A period of decline in the popularity of magic set in, and the expansion of the late 1940’s were contrasted by the atrophy of the business in the early 1950’s. The business was failing to get the orders it had in the past. Magicians were not buying new tricks. Some magicians were not even replacing worn out equipment. Magicians, in general, were finding it difficult to find bookings. Some professional magicians were forced into other lines of work to earn a living. One major reason for all this, as explained by Percy, was the advent of television.
When he found out that one of his employees had purchased a television set, he exclaimed, “Don’t you know that is bad for business?” In his opinion (Bordner concurred), people would simply not turn out to see a live entertainment when they could sit in the comfort of their own homes and be entertained by the “magic box”. He was correct. Working magicians became fewer and fewer. The ultimate “trick” could be purchased at the electrical appliance store. How could pulling a rabbit out of a hat compete with a magical tube that could transport the viewer into fantasy land?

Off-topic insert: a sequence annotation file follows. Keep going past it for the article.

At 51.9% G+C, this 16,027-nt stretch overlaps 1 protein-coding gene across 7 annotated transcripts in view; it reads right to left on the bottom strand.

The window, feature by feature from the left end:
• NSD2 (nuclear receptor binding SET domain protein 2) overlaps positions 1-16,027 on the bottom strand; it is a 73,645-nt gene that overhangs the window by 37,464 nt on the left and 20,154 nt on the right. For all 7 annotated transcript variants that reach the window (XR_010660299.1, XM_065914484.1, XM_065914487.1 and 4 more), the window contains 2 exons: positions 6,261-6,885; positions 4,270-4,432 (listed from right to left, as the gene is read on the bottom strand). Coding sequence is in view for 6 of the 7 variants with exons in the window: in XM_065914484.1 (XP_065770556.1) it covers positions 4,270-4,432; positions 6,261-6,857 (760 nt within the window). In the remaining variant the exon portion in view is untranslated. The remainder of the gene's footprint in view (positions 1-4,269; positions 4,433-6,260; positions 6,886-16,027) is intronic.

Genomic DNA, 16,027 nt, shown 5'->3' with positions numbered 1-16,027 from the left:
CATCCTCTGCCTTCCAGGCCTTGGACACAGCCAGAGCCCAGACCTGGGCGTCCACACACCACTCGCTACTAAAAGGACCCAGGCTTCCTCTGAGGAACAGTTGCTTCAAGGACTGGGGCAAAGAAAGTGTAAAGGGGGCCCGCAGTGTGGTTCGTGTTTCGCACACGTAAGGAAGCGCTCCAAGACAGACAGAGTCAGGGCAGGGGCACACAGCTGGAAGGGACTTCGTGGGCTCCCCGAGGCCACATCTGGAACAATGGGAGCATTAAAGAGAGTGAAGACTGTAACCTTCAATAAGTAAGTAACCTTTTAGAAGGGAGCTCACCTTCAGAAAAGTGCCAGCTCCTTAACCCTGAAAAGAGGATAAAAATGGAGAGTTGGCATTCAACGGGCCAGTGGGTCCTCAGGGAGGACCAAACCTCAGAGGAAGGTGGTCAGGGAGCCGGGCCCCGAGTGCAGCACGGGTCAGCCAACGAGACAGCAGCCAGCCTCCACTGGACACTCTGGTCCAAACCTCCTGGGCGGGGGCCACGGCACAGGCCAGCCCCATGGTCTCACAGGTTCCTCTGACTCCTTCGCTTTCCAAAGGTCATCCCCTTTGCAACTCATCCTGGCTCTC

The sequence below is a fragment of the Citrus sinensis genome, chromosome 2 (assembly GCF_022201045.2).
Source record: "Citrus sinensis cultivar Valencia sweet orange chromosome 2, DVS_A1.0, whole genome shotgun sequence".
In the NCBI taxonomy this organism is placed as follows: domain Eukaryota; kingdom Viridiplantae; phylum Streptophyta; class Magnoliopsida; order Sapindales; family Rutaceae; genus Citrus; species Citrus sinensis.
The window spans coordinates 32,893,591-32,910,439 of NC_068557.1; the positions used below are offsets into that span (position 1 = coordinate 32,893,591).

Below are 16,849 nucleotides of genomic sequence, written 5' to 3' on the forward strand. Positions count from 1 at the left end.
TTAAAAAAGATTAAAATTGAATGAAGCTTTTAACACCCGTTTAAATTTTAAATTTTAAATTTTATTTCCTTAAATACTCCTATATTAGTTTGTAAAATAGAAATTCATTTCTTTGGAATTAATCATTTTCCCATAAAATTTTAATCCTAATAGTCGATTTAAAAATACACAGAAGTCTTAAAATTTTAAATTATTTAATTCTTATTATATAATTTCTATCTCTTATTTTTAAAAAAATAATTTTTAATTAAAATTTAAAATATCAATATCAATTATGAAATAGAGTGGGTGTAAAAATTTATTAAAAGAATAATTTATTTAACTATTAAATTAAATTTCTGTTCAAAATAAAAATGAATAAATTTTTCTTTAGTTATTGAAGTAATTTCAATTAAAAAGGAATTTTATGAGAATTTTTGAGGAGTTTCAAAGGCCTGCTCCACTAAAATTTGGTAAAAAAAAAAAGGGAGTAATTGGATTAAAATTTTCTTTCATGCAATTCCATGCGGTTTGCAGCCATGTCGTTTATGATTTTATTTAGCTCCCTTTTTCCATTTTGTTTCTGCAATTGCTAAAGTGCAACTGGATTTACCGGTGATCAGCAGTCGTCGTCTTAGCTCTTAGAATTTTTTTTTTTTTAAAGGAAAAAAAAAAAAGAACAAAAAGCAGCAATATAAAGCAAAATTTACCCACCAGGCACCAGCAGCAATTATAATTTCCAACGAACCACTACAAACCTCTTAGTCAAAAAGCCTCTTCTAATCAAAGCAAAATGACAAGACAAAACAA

NOTE: After 22 years Tops Magazine’s run would come to an end, but it would be resurrected a few years later by Neil Foster as “The New Tops”.